Students complete field studies on a topic they are passionate about while interacting with businesses from the local community. Through a combination of experiential learning and research, students will gain an understanding of issues facing businesses today while also giving back to the community.

Social Enterprise

Students are introduced to the concept of social enterprise in their first year. In second year, students are required to participate in a mandatory social enterprise international field trip facilitated by the Canadian social enterprise and development organization, ME to WE. In third and fourth year, students will take courses on social entrepreneurship, strategic management for for-profit and nonprofit organizations, and a capstone on social enterprise.

Careers or Options Beyond This Program

  • Brand Manager (CPG)
  • Community based event organizations (i.e. Me to We)
  • Community NGO Manager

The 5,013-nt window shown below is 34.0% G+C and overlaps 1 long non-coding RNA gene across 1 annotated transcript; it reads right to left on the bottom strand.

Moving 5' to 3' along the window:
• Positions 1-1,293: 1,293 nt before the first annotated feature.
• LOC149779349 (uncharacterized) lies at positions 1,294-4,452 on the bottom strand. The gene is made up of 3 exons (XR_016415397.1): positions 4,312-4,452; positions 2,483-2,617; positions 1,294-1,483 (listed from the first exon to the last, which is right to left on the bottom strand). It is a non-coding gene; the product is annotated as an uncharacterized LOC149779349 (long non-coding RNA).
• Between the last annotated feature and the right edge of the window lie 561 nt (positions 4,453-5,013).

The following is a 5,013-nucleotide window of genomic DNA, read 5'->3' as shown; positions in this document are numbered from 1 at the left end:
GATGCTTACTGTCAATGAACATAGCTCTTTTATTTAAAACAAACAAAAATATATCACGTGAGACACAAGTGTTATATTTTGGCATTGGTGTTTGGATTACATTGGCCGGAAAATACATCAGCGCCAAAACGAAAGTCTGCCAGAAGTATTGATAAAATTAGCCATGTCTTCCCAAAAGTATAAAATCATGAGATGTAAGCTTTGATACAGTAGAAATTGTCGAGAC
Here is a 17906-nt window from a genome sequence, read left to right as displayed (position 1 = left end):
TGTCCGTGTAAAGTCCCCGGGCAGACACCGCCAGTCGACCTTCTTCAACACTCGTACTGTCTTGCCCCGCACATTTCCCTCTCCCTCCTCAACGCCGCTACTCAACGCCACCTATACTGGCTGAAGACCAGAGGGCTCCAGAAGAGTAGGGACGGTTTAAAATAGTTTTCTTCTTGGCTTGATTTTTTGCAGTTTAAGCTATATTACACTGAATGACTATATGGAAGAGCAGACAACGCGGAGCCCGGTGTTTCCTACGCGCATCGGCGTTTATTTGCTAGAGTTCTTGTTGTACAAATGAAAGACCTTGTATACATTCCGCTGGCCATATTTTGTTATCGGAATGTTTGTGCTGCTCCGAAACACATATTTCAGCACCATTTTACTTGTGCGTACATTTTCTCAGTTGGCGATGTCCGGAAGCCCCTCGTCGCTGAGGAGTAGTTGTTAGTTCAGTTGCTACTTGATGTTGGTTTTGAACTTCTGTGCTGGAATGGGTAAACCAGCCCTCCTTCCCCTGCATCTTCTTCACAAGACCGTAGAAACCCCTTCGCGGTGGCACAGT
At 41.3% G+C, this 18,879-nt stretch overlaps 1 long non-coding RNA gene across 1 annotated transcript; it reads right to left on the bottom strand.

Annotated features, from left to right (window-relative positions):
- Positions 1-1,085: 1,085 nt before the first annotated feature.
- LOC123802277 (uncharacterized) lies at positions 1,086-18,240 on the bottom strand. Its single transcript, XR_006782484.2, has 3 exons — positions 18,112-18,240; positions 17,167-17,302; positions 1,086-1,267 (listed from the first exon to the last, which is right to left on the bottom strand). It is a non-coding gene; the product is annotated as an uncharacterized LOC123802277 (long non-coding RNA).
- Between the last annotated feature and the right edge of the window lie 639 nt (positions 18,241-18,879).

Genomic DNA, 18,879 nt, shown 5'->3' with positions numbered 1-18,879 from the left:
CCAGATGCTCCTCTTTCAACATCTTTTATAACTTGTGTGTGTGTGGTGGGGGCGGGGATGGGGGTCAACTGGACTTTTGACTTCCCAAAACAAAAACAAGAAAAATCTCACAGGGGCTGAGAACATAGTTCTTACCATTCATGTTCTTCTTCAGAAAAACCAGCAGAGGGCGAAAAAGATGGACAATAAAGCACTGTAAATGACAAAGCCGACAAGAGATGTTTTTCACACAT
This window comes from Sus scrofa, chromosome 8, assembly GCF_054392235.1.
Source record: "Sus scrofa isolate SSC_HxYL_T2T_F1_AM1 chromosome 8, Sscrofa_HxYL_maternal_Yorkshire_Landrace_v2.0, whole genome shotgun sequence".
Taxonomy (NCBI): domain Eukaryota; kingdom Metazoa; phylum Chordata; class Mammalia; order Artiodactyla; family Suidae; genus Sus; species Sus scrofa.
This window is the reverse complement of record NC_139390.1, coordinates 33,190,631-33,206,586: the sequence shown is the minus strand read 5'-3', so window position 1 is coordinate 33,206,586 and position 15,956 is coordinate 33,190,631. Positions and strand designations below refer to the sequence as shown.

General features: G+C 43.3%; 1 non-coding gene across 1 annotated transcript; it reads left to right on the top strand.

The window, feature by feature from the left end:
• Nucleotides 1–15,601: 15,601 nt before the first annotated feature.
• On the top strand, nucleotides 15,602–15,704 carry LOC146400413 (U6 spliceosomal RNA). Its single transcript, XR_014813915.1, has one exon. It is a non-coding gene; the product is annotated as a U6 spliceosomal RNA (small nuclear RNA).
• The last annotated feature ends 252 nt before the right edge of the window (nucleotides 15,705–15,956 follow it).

• Entrepreneurial start-ups
  • Financial Analyst
  • Immigrant Settlement organizations
  • Integrated Marketing Manager
  • Marketing in a Not-For-Profit
  • Management Consulting
  • Management strategy at the World Bank or IMF
  • Organizational Change Management
  • Supply Chain Specialist
  • Sustainability Officer

Some Courses You May Take

This course introduces the conceptual underpinnings and operational facets of marketing with a primarily consumer (as opposed to an industrial) focus. During this course, students will learn about the 4Ps of marketing: product, price, promotion, and place.
Lectures (three hours)
Prerequisite(s): Registration in Level II of the Integrated Business and Humanities Program